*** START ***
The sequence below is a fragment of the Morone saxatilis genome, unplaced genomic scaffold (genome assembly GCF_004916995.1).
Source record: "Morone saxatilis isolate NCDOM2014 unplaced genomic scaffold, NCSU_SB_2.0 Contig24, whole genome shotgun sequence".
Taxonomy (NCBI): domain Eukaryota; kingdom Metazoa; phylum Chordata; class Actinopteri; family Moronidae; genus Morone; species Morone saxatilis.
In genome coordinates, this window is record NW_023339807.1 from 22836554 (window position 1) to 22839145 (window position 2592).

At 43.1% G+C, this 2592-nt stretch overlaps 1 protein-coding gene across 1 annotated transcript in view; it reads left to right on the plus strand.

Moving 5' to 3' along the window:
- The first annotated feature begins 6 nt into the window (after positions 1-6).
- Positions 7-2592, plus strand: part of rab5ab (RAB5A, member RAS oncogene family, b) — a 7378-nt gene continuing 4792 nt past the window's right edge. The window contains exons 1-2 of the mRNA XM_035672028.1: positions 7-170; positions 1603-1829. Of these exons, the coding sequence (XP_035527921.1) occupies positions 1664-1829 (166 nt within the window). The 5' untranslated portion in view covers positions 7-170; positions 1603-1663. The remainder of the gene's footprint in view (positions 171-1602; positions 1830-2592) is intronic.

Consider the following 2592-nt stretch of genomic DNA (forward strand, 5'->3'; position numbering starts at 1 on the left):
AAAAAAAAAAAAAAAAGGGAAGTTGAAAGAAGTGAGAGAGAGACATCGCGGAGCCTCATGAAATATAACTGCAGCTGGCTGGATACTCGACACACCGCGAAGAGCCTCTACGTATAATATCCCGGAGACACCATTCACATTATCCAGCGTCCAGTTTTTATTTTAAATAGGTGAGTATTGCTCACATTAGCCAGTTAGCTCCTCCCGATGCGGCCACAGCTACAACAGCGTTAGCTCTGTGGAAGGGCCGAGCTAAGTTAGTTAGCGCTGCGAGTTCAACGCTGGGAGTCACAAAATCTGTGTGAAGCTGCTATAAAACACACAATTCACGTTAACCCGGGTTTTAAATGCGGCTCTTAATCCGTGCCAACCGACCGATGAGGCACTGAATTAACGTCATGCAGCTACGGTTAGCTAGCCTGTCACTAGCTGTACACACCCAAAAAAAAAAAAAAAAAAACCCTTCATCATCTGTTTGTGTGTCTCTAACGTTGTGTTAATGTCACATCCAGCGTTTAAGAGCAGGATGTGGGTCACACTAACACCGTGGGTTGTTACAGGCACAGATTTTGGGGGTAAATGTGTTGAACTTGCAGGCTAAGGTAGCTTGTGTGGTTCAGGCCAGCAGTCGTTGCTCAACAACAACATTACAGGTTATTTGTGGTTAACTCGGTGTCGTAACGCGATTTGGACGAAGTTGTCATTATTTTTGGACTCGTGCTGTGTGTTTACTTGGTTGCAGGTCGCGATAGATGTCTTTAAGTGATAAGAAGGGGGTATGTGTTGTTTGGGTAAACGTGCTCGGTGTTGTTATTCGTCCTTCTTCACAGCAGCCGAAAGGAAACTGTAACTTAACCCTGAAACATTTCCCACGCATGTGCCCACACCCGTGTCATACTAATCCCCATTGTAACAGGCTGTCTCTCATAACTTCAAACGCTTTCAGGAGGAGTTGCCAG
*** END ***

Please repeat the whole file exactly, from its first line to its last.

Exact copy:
The sequence below is a fragment of the Morone saxatilis genome, unplaced genomic scaffold (genome assembly GCF_004916995.1).
Source record: "Morone saxatilis isolate NCDOM2014 unplaced genomic scaffold, NCSU_SB_2.0 Contig24, whole genome shotgun sequence".
Taxonomy (NCBI): domain Eukaryota; kingdom Metazoa; phylum Chordata; class Actinopteri; family Moronidae; genus Morone; species Morone saxatilis.
In genome coordinates, this window is record NW_023339807.1 from 22836554 (window position 1) to 22839145 (window position 2592).

At 43.1% G+C, this 2592-nt stretch overlaps 1 protein-coding gene across 1 annotated transcript in view; it reads left to right on the plus strand.

Moving 5' to 3' along the window:
- The first annotated feature begins 6 nt into the window (after positions 1-6).
- Positions 7-2592, plus strand: part of rab5ab (RAB5A, member RAS oncogene family, b) — a 7378-nt gene continuing 4792 nt past the window's right edge. The window contains exons 1-2 of the mRNA XM_035672028.1: positions 7-170; positions 1603-1829. Of these exons, the coding sequence (XP_035527921.1) occupies positions 1664-1829 (166 nt within the window). The 5' untranslated portion in view covers positions 7-170; positions 1603-1663. The remainder of the gene's footprint in view (positions 171-1602; positions 1830-2592) is intronic.

Consider the following 2592-nt stretch of genomic DNA (forward strand, 5'->3'; position numbering starts at 1 on the left):
AAAAAAAAAAAAAAAAGGGAAGTTGAAAGAAGTGAGAGAGAGACATCGCGGAGCCTCATGAAATATAACTGCAGCTGGCTGGATACTCGACACACCGCGAAGAGCCTCTACGTATAATATCCCGGAGACACCATTCACATTATCCAGCGTCCAGTTTTTATTTTAAATAGGTGAGTATTGCTCACATTAGCCAGTTAGCTCCTCCCGATGCGGCCACAGCTACAACAGCGTTAGCTCTGTGGAAGGGCCGAGCTAAGTTAGTTAGCGCTGCGAGTTCAACGCTGGGAGTCACAAAATCTGTGTGAAGCTGCTATAAAACACACAATTCACGTTAACCCGGGTTTTAAATGCGGCTCTTAATCCGTGCCAACCGACCGATGAGGCACTGAATTAACGTCATGCAGCTACGGTTAGCTAGCCTGTCACTAGCTGTACACACCCAAAAAAAAAAAAAAAAAAACCCTTCATCATCTGTTTGTGTGTCTCTAACGTTGTGTTAATGTCACATCCAGCGTTTAAGAGCAGGATGTGGGTCACACTAACACCGTGGGTTGTTACAGGCACAGATTTTGGGGGTAAATGTGTTGAACTTGCAGGCTAAGGTAGCTTGTGTGGTTCAGGCCAGCAGTCGTTGCTCAACAACAACATTACAGGTTATTTGTGGTTAACTCGGTGTCGTAACGCGATTTGGACGAAGTTGTCATTATTTTTGGACTCGTGCTGTGTGTTTACTTGGTTGCAGGTCGCGATAGATGTCTTTAAGTGATAAGAAGGGGGTATGTGTTGTTTGGGTAAACGTGCTCGGTGTTGTTATTCGTCCTTCTTCACAGCAGCCGAAAGGAAACTGTAACTTAACCCTGAAACATTTCCCACGCATGTGCCCACACCCGTGTCATACTAATCCCCATTGTAACAGGCTGTCTCTCATAACTTCAAACGCTTTCAGGAGGAGTTGCCAG